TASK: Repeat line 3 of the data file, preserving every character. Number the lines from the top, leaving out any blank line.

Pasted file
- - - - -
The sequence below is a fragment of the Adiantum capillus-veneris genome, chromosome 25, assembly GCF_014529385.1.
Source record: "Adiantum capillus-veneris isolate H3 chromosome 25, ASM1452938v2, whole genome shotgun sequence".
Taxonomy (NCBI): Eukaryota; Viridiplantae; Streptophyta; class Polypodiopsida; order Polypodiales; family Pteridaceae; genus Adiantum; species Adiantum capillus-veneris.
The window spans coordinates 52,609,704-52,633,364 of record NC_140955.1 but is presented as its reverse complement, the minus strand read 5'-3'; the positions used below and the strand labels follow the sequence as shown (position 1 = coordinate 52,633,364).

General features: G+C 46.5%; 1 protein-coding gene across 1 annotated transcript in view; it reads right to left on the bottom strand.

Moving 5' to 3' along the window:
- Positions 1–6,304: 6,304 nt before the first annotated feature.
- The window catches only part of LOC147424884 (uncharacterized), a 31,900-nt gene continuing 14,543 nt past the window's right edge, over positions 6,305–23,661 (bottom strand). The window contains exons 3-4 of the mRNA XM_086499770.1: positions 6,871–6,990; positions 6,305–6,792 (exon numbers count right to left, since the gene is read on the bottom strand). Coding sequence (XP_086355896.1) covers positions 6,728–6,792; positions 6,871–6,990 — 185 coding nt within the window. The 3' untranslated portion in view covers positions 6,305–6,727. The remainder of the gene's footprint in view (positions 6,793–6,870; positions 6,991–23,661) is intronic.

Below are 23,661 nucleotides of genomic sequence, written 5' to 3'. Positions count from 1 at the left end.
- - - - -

Taxonomy (NCBI): Eukaryota; Viridiplantae; Streptophyta; class Polypodiopsida; order Polypodiales; family Pteridaceae; genus Adiantum; species Adiantum capillus-veneris.